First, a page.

Who do you play in UNNATURAL ACTS? Can you describe your character's role in the play?
I play Stanley Gilkey, resident theatre maven and president of the Harvard Dramatic Club. Stanley also has a big thing for Philosophy, in large part because of a fascination with his teacher, Donald Clark. Stanley is brave. He's ready for a sexual awakening. And he always gets what he wants.
How do you relate or connect with him?
On a certain level, Stanley sees each person in his life as an obstacle in his path to success. Creepy to admit, but I have experienced that feeling. As Stanley, I tap into my most hysterical New York-bred neuroses. Each of Stanley's successes is a rung on a ladder, but he isn't really sure where that ladder leads. I relate to that.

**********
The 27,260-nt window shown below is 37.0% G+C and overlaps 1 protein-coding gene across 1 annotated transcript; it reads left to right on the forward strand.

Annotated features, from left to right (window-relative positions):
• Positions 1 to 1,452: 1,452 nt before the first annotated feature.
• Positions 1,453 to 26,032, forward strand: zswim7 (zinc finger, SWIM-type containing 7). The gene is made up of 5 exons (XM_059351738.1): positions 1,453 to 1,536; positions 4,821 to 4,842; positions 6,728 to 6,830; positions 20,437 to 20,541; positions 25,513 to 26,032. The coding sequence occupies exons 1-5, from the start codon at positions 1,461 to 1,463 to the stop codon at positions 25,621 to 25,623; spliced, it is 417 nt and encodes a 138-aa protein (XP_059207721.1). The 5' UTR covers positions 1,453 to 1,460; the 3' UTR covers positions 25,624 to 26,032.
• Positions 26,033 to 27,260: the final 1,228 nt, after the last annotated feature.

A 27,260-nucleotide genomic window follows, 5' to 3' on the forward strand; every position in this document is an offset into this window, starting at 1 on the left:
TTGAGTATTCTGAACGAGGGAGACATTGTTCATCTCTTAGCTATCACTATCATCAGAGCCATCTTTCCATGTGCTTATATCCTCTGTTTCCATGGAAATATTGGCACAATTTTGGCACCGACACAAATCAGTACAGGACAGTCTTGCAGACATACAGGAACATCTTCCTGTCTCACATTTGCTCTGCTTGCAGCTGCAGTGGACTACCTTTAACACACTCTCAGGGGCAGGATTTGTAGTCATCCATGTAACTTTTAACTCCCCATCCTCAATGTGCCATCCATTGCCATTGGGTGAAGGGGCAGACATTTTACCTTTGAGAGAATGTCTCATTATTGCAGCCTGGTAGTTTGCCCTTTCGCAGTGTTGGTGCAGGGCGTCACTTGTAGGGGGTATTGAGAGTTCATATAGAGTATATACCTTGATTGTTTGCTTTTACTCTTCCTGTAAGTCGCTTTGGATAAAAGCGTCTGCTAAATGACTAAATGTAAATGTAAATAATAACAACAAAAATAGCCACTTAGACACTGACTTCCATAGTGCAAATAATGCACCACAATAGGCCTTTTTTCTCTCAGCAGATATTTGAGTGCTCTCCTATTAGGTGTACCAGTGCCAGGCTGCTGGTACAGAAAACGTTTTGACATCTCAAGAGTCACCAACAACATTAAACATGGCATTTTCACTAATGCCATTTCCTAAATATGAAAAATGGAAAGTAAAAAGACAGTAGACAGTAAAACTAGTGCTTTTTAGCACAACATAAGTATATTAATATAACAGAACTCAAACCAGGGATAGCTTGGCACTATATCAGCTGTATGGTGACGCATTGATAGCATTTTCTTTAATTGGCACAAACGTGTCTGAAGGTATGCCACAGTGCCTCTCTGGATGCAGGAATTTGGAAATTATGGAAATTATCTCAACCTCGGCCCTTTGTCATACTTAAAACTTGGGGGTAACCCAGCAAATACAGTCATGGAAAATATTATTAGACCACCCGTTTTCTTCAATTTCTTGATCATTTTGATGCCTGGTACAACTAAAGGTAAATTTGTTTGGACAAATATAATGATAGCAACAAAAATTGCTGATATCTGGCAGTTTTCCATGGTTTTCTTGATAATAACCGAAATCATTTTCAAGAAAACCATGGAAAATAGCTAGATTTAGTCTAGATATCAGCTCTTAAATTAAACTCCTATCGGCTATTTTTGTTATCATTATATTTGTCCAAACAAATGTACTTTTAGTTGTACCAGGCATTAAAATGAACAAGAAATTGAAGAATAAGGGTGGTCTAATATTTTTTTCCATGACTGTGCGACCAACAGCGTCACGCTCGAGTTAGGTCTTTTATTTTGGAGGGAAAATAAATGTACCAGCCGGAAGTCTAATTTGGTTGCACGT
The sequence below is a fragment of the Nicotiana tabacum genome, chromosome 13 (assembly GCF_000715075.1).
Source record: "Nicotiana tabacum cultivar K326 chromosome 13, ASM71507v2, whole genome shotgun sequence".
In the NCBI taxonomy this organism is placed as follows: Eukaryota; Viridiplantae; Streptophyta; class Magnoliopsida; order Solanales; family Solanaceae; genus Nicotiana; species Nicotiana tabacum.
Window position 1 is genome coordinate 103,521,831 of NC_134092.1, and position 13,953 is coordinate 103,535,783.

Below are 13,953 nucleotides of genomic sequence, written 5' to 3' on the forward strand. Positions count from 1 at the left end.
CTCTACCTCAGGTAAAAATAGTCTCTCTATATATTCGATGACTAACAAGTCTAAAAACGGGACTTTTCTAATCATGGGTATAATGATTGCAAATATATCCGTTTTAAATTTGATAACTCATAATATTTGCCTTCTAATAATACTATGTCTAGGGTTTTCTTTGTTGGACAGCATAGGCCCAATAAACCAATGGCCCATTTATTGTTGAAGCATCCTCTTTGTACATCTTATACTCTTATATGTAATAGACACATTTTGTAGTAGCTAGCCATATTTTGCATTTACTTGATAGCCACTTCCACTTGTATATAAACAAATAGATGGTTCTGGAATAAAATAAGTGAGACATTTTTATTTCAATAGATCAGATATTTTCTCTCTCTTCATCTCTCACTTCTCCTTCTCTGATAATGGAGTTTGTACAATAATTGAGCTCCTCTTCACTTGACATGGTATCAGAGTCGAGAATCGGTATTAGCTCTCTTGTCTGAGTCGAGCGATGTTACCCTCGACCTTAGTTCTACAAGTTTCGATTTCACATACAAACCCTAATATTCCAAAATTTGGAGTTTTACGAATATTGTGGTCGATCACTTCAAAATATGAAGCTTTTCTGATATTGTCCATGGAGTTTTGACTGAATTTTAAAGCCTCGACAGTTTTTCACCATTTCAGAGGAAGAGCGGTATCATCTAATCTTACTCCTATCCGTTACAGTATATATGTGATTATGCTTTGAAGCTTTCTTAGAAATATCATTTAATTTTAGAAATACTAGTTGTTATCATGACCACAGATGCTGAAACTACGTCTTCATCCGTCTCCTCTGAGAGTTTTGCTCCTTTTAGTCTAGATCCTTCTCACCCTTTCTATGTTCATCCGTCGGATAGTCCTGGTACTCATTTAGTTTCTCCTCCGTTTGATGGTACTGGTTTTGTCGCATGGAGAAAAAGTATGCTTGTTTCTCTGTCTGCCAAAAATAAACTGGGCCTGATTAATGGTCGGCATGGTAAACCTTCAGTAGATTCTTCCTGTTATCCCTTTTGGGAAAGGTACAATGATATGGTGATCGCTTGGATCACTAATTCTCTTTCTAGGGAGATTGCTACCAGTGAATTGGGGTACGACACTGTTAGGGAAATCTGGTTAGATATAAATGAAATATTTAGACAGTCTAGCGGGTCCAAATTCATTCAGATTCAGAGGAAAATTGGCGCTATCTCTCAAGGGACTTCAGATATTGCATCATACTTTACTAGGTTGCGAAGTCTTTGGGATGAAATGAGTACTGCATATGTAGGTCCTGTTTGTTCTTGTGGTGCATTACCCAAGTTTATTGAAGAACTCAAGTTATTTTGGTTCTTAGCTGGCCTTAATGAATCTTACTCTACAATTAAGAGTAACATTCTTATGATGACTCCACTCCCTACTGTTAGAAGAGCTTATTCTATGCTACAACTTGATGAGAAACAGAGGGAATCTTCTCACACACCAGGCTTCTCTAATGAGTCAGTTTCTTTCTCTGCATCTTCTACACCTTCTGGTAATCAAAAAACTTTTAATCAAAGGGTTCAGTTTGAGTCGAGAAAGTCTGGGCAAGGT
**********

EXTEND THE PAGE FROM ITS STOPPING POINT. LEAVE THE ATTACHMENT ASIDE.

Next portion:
Please tell us about your role as one of the co-authors of the play. What has the process been like for you as both a writer and an actor?
More than anything, it has been incredibly rewarding as an artist to stay with a character for two years; to be able to come back to a guy as complex and dark as Stanley Gilkey every few weeks and wake him up again. I'm still learning something new about him every night. Usually what I learn is a new, deeper way in which I can bring myself to Stanley.
Why do you think this play is important?
This week brought the iconic, triumphant embrace of gay rights in New York. This play would sober anybody right up on Gay Pride weekend, but it's so important that, in the midst of our triumph, we reflect on a moment in time when this joy was unimaginable, whether it be Larry Kramer's '80's or 1920 where homosexuality was viewed as a contagious disease.
If you wanted the audience to take away one thing from UNNATURAL ACTS, what would that be?
A sense of rage.